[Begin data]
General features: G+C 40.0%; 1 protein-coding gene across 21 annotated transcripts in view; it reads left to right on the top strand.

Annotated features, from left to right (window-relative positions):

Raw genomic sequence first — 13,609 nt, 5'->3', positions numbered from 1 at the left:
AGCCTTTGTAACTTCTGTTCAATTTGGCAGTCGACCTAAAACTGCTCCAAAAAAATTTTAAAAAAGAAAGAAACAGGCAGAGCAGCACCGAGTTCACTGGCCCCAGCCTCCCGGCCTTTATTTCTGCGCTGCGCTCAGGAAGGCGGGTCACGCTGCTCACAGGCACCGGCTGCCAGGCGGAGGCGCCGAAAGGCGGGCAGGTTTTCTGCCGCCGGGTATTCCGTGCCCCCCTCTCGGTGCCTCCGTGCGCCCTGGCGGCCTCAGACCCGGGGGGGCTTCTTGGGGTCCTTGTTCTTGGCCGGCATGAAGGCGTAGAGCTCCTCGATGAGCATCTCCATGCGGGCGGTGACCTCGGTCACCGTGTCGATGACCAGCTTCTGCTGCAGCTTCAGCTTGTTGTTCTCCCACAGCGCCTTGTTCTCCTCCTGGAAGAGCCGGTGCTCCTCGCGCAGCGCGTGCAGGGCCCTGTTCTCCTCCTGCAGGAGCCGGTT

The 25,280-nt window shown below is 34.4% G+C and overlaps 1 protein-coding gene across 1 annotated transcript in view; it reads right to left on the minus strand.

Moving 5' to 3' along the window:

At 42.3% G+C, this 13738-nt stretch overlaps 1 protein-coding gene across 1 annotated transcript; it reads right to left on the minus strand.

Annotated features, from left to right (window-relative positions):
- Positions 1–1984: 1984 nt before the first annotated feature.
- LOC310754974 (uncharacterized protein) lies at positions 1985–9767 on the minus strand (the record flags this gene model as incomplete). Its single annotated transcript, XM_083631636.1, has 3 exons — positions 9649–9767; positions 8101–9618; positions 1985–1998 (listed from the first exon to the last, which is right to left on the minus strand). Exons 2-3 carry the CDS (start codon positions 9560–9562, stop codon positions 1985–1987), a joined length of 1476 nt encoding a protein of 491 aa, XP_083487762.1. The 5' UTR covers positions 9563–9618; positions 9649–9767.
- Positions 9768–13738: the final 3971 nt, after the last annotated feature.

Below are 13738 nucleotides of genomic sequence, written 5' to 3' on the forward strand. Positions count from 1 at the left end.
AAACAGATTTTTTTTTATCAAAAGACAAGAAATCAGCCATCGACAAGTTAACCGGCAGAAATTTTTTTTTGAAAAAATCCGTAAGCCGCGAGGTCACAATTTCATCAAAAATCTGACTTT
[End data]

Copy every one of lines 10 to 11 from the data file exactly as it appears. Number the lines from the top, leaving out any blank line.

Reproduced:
- LOC310754974 (uncharacterized protein) lies at positions 1985–9767 on the minus strand (the record flags this gene model as incomplete). Its single annotated transcript, XM_083631636.1, has 3 exons — positions 9649–9767; positions 8101–9618; positions 1985–1998 (listed from the first exon to the last, which is right to left on the minus strand). Exons 2-3 carry the CDS (start codon positions 9560–9562, stop codon positions 1985–1987), a joined length of 1476 nt encoding a protein of 491 aa, XP_083487762.1. The 5' UTR covers positions 9563–9618; positions 9649–9767.
- Positions 9768–13738: the final 3971 nt, after the last annotated feature.